BIOLOGY 2a SUMMARY SHEET

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1 BIOLOGY 2a SUMMARY SHEET B2.1.1 CELLS Most human and animal cells have the following parts. NUCLEUS controls the activities of the cell CYTOPLASM where most of the chemical reactions take place CELL MEMBRANE controls the passage of substances into and out of the cell MITOCHONDRIA responsible for releasing energy in respiration RIBOSOMES responsible for protein synthesis (making proteins) Plant and algal Cells have all the above but also have: CELL WALL, made of cellulose which strengthens the plant cell PERMANENT VACUOLE full of cell sap which pushes against the cell wall to give support. CHLOROPLASTS absorb light energy to make food. Animal Cell Plant Cell A Bacterial cell has: cytoplasm, a membrane surrounded by a cell wall. The genes are not in a distinct nucleus Yeast is a single celled organism. Yeast cells have: A nucleus, Cytoplasm, A membrane surrounded by a cell wall

2 Specialised Cells Different types of cells look different because they are adapted to their function. They are said to be specialised DIFFUSION Dissolved substances get into and out of cells by diffusion. This is the spreading of the particles of a gas, or any substance in a solution, from an area of high concentration to one of low concentration. In other words it is trying to even up any differences in concentration. For example if you take the top off a perfume bottle there will be a smell of perfume close to the bottle. The perfume particles (and hence the smell) will gradually spread around the room. Eventually the smell will be the same everywhere in the room. Diffusion is fastest when there is a large difference in concentration (big concentration gradient) Oxygen for respiration passes through cell membranes by diffusion. 2.2 TISSUES, ORGANS and ORGAN SYSTEMS Large organisms are made of many cells. To help them work effectively the cells differentiate and become adapted to carry out specific functions as the organism develops. A tissue is a group of cells with a similar structure and function. Examples are: Muscular tissue, which can contract to cause movement Glandular tissue, which can produce substances such as enzymes and hormones Epithelial tissue, which covers some parts of the body

3 Organs are made of tissues, usually several types working together. The stomach is an organ which contains: Muscular tissue, to churn the contents Glandular tissue, to produce digestive juices Epithelial tissue, to cover the outside and inside of the stomach. Organ Systems are groups of organs that work together. The digestive system is one example. It includes: Glands, such as the pancreas and salivary glands, which produce digestive juices The stomach and small intestine, where digestion takes place The liver, which produces bile The small intestine, where absorption of soluble food occurs The large intestine, where water is absorbed from undigested food, producing faeces You should be able to recognise the organs of the digestive system on a diagram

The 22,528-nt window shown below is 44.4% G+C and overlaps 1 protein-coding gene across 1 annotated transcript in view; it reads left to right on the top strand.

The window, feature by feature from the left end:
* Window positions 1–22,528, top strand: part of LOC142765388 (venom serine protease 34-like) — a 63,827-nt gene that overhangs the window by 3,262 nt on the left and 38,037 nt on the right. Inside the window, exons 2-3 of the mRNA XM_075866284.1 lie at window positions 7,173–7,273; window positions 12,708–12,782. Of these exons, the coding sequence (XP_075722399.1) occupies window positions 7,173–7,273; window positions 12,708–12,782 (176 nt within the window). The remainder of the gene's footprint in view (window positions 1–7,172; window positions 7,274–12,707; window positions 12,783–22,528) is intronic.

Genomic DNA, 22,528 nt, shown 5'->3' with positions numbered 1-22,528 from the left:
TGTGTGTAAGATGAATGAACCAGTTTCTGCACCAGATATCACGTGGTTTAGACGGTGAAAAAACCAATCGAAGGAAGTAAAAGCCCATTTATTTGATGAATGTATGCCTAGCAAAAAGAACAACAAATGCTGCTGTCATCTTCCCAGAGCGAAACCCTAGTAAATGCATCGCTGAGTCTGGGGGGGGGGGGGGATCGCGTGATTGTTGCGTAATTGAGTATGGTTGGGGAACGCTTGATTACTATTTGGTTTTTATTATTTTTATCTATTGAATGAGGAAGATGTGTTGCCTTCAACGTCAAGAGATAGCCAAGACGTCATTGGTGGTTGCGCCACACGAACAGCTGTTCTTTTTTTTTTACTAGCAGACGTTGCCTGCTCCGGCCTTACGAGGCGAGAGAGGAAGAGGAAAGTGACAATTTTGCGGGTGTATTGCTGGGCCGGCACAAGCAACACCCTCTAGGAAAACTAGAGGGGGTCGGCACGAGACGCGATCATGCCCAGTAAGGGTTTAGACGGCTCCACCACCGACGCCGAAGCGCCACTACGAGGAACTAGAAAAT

4 B2.2.2 PLANT ORGANS. Plant organs include the stem, roots and leaves. You need to know the internal structure of a leaf Plant tissues include: Epidermal tissues, which cover part of the plant Mesophyll, which carries out photosynthesis Xylem and phloem, which transport substances around the plant. B2.3.1 PHOTOSYNTHESIS Green plants use light energy to make their own food. They obtain the raw materials they need to make this food from the air and the soil. During photosynthesis:- light energy is absorbed by a green substance called chlorophyll which is found in chloroplasts in some plant cells and algae this energy is used to convert carbon dioxide (from the air) and water (from the soil) into sugar (glucose) oxygen is released as a by-product. This is summarised by the equation:- carbon dioxide + water (+ light energy) glucose + oxygen The glucose produced during photosynthesis is used in the following ways: Plant cells respire using some of the glucose. Some of the glucose may be converted into insoluble starch for storage. To produce fat or oil for storage To produce cellulose which strengthens the cell wall To produce proteins Proteins also need Nitrogen. Plants get this from soluble nitrate ions dissolved in the water from the soil.

5 LIMITING FACTORS The rate of photosynthesis may be limited by:- - low temperature; - shortage of carbon dioxide - shortage of light These three things interact and in practice any one, or a combination of them, may be the factor that limits photosynthesis. You should be able to interpret data (e.g. graphs) showing how factors affect the rate of photosynthesis and evaluate the benefits of artificially changing the environment in which plants are grown. e.g. Greenhouses are used to grow tomatoes. They are lit and heated 24 hours a day to maximise growth but this is a waste if there is not enough carbon dioxide for the plants to use. B2.4.1 ORGANISMS AND THEIR ENVIRONMENT Living organisms form communities that have complex relationships. These can be affected by external factors. You should be able to: suggest the reasons for the distribution of organisms in a habitat evaluate methods used to collect environmental data including the validity of the method and reproducibility of the data as evidence for environmental change. Understand the terms mean, median and mode. Understand that sample size is related to validity and reproducibility. Physical factors that affect the distribution of organisms: Temperature Availability of nutrients Amount of light Availability of water Availability of oxygen and carbon dioxide Data on the distribution of organisms can be obtained by: Random sampling with quadrats Sampling along a transect

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